The religious makeup of Australia has shifted during the last 50 years and only a very small percentage of those who identify a religion attend church regularly. The 2016 census revealed that 22.6% of the population identify as Catholic, 13.3% Anglican, 16.3% are ‘other Christians’ and over 30% of Australians have ‘no religion’. The proportion of people reporting to be affiliated with a religion other than Christianity has increased from 2.6% in 1991 to 8.2% in 2016. In 1966, 88% of the population were Christians. This shared fiction still permeates our politics even though the churches are empty. These numbers will reduce further at the next census, especially since the terrible revelations from the recent Royal Commission and the trial of George Pell, the third most senior Catholic.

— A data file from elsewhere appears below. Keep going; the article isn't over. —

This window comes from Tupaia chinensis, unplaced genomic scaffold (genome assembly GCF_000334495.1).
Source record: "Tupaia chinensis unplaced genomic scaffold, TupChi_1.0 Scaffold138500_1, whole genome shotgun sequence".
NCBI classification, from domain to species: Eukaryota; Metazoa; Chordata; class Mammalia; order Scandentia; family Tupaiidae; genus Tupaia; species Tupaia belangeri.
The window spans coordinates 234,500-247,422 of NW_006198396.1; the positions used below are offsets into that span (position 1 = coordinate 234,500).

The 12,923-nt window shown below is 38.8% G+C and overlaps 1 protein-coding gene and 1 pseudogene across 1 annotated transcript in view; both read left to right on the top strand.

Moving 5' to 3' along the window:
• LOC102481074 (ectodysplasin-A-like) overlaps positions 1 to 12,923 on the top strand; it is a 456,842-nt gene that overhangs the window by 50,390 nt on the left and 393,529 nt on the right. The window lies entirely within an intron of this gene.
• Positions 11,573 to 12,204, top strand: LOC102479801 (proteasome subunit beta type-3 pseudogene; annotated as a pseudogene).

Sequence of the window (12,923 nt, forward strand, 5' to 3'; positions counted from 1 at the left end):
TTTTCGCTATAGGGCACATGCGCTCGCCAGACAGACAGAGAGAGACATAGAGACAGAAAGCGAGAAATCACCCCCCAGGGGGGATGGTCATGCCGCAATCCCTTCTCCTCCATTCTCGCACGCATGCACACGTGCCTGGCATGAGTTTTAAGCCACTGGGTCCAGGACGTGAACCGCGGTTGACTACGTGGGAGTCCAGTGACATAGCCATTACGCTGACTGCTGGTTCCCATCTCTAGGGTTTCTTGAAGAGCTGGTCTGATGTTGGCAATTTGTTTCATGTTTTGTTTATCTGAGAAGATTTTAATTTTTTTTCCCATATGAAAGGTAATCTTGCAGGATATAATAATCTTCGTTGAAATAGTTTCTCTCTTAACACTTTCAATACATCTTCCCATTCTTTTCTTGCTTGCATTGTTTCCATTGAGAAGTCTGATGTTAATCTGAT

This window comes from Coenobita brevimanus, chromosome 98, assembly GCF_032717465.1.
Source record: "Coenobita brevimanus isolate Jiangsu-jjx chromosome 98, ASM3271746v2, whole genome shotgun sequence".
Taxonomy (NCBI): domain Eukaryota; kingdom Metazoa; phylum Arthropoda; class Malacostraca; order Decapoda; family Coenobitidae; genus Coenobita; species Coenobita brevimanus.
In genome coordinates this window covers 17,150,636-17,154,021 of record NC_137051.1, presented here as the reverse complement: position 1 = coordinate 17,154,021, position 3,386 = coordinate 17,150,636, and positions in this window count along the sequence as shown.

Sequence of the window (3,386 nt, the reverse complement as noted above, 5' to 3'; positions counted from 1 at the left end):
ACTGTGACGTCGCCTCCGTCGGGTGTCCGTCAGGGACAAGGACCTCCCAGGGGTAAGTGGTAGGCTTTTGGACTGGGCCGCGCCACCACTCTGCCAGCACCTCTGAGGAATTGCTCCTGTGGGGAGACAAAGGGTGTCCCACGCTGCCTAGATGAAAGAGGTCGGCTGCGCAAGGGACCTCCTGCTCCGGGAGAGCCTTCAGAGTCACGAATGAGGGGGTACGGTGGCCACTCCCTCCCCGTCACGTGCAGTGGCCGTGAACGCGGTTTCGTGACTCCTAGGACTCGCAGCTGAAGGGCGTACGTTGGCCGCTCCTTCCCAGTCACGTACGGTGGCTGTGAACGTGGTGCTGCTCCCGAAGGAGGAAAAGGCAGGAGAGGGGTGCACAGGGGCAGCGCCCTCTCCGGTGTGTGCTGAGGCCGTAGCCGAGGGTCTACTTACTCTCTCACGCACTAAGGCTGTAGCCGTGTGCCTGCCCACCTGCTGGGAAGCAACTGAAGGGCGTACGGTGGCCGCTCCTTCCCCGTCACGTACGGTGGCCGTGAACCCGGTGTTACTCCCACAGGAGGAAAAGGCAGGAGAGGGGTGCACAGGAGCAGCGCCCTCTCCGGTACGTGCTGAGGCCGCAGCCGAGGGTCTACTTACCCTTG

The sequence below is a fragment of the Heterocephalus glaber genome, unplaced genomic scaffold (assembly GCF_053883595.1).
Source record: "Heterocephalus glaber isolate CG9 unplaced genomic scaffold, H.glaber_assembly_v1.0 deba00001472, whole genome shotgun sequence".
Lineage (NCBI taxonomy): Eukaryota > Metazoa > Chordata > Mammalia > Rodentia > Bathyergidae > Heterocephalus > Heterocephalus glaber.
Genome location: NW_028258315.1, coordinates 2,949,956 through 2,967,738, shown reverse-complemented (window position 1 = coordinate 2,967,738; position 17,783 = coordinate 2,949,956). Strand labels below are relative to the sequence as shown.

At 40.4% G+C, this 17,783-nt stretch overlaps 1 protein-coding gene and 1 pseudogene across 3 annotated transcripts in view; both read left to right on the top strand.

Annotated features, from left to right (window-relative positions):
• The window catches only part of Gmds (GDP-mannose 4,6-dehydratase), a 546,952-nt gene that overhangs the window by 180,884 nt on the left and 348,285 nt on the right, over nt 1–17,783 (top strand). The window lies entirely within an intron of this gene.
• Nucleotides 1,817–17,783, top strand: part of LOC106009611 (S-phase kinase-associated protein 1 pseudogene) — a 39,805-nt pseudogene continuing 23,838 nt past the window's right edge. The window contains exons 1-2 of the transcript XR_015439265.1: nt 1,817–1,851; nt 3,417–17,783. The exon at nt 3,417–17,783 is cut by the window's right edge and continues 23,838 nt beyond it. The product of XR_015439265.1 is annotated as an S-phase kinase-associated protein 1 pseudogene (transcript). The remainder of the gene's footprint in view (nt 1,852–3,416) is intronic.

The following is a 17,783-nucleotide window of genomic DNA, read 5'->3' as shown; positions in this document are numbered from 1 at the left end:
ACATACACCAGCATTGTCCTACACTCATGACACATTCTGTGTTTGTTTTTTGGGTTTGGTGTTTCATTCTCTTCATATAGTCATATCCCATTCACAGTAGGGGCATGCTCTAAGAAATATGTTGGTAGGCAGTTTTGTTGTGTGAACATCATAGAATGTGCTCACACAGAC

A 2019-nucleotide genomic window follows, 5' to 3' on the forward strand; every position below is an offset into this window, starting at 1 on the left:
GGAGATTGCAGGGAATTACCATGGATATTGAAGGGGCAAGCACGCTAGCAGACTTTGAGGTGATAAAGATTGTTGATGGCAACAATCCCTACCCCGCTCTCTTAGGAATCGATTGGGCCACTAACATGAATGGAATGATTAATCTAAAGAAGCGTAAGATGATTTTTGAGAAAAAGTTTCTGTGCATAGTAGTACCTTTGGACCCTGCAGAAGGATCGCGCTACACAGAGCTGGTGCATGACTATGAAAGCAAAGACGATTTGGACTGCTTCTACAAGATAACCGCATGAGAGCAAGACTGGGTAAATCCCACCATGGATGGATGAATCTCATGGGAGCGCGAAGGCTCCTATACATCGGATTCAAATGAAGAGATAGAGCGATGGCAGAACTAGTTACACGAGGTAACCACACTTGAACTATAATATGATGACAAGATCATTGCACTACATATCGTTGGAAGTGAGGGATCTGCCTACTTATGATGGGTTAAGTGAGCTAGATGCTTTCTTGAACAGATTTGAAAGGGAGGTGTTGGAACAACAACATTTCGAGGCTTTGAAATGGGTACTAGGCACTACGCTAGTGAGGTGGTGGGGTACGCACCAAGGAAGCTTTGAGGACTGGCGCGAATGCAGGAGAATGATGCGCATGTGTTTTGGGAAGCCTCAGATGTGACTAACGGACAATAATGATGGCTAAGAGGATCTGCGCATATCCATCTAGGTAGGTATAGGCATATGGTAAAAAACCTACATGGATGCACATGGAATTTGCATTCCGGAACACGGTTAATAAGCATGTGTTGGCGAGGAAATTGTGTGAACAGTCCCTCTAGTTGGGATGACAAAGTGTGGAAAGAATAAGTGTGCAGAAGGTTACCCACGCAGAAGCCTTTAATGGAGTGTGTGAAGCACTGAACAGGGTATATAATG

At a time where Australia is demonstrably becoming less religious our political leaders are more so. The overwhelming majority of state premiers and opposition leaders believe in a supernatural deity, as does the Prime Minister and Federal Opposition Leader. This is worthy of mention for the simple reason that education policy is demonstrably impacted on by these beliefs. While writing this post the NSW Premier was alleged to have personally called the Catholic Archbishop of Sydney while she was in Rome to allay fears that NSW would block a $4.5 billion federal funding deal for schools. Considering this is the opposite of her Government’s public pronouncements, citizens cannot fail to be concerned. Academics, even those with religious beliefs, have been showing how Australia has been ‘Taking God to School’ for some decades now.